A discussion on the potential and constraints of GI in rapidly growing cities is now timely with new investments in the networked and stacked infrastructures of roads, drainage, water and sewerage, as well as more holistic approaches to “slum-upgrading”, being planned in many cities. At the same time there is the risk of locking-in unsustainable practices and long-life infrastructures. In Nairobi, today there is concern that the proposed city-wide Stormwater Masterplan will encourage traditional hard drainage solutions that don’t activate the potential of green and open spaces and that are inflexible to future climate change.
Site, Settlement, Watershed – Networking Green Infrastructure from the Bottom-Up
As major upgrading works take time to plan and implement we also need to think about interim improvements to reduce daily risks for residents. In our work at KDI we have been piloting a number of sustainable drainage techniques in the Kibera neighbourhood of Nairobi at the very local scale. In practical terms, these include GI elements such as planted revetments, bamboo plantation for erosion control, structured detention and infiltration (using soft drink crates instead of expensive “stormblocs”) and rainwater harvesting. Even when harder drainage solutions are the only spatially viable solution, there are opportunities to improve public health, access and safety, and to create green, open and productive public space for social interactions, play and economic activity.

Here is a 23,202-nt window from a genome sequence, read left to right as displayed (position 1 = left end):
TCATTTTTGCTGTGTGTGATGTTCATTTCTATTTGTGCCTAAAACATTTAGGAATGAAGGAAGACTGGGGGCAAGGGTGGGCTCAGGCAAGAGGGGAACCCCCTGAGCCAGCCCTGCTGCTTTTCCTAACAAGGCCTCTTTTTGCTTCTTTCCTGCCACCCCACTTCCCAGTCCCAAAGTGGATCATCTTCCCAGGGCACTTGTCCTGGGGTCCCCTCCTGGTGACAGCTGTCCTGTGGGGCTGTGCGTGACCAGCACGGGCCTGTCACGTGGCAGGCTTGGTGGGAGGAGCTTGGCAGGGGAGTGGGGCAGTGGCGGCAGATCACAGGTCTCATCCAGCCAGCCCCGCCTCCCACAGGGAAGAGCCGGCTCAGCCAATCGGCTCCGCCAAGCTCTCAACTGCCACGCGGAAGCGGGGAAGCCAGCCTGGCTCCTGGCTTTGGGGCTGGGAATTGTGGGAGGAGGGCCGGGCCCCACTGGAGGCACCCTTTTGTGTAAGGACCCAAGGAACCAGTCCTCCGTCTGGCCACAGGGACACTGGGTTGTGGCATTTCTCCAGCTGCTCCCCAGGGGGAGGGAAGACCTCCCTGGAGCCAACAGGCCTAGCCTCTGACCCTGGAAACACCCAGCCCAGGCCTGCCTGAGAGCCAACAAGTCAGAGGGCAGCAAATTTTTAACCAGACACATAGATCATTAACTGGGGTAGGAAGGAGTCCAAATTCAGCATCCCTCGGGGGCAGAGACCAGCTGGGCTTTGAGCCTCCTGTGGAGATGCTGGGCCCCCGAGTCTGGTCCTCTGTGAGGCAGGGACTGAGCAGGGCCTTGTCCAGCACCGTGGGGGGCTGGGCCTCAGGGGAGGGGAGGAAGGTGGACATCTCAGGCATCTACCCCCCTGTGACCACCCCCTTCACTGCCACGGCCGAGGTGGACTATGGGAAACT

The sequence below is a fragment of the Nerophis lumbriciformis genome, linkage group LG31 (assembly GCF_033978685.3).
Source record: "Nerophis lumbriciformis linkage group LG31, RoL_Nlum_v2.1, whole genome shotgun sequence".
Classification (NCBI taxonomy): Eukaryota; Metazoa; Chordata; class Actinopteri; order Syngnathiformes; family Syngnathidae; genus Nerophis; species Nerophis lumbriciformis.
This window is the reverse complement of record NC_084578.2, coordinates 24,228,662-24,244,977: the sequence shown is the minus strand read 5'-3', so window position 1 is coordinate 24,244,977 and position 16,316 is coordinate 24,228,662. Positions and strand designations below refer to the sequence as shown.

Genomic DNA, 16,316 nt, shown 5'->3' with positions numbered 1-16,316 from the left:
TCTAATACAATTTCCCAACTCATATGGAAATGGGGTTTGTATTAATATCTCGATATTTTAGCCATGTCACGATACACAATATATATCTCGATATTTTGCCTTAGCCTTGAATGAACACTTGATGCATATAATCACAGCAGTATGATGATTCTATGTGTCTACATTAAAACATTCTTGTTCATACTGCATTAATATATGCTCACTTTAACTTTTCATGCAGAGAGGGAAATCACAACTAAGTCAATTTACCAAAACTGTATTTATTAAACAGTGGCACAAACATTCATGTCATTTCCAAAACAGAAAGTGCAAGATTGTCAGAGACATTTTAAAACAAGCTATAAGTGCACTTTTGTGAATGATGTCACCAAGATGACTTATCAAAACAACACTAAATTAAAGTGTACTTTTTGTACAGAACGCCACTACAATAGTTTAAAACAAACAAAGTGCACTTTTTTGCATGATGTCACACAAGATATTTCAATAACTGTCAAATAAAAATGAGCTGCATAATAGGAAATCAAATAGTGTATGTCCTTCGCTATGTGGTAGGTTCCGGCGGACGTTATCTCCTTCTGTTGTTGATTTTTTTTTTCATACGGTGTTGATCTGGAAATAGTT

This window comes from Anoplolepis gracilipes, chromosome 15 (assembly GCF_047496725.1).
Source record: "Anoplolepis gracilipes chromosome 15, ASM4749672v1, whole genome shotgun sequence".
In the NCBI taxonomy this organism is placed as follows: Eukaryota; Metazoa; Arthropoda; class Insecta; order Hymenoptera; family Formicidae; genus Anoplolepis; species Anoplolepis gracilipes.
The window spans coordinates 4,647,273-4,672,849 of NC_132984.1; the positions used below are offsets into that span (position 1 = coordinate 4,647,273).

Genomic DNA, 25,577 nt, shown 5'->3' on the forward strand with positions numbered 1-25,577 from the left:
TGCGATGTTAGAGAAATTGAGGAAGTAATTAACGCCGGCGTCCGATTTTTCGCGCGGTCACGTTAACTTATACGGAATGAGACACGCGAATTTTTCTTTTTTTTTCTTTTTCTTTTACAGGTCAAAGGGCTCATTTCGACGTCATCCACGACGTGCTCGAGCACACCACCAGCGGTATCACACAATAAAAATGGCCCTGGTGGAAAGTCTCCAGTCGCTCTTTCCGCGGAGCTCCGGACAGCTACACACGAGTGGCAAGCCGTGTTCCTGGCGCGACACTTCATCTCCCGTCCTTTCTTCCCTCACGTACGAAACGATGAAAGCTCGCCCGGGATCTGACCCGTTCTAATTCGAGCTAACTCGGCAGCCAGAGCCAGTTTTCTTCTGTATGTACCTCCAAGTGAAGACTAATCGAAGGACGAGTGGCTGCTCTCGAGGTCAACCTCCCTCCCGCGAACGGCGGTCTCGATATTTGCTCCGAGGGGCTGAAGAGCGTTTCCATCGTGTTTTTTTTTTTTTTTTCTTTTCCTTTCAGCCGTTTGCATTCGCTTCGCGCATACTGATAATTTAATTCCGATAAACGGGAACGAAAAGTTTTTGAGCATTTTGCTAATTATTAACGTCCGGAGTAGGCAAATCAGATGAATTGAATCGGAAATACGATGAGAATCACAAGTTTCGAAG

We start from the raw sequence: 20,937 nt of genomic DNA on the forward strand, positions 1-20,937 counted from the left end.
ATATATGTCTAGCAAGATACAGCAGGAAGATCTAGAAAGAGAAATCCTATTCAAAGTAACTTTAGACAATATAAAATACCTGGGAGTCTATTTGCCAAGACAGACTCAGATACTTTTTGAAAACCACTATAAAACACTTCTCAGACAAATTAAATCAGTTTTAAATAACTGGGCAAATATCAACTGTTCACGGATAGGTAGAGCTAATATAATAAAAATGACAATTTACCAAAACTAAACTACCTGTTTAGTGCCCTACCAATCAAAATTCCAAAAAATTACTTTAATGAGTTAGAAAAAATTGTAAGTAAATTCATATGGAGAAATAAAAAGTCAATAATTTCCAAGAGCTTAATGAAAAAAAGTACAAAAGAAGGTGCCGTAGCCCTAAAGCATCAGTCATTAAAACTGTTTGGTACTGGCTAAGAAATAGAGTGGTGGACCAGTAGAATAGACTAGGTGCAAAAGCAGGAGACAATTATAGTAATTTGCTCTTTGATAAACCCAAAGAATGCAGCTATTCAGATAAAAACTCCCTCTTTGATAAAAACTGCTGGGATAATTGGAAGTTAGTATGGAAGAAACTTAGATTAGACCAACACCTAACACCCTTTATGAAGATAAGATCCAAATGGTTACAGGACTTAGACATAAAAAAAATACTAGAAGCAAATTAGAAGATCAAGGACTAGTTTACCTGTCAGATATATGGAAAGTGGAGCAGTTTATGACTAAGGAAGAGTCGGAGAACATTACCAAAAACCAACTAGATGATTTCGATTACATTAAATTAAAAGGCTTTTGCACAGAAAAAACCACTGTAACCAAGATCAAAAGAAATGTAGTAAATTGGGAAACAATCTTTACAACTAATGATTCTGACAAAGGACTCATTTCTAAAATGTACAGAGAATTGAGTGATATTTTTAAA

Image: Green Infrastructure and Public Space at the small scale in the Kibera settlement (Joe Mulligan/Pascal Kipkemboi)
At the larger scale Green Infrastructure in dense urban areas implies some unavoidable trade-offs. The question is; can residents and local authorities come together to discuss acceptable levels of risk and negotiate appropriate re-housing while creating space for social and ecological functions? The success of enumeration and participation processes in Kibera run by intermediaries such as Slum Dwellers International and Akiba Mashinani Trust (see Mitra et al, 2017) suggest this could be possible. If layers of local knowledge, scientific understanding of flooding, appropriate re-housing and integrated planning can be combined with green infrastructure as an organising framework, the co-benefits of ecological remediation, climate change adaptation, improved services and local development opportunities could be realised. That’s a lot to factor in, but demonstrating that GI techniques can actually work in dense, urban and low-income areas at the small scale might be a starting point for inserting them into larger discussions.
Image: A conceptual “Rivers and People” plan by KDI in 2016 for the co-development and rehabilitation of the Ngong River in Kibera.
Joe Mulligan, is a civil and environmental engineer and associate director of KDI working on water and drainage strategies in multiple contexts for more than ten years. He is also an industrial PhD student at KTH Division of Strategic Sustainability Studies.
Vera Bukachi is a civil engineer and the senior research coordinator in KDI’s office in Nairobi and is completing a PhD at University College London’s Centre for Urban Sustainability and Resilience where she has also taught urban drainage and flooding.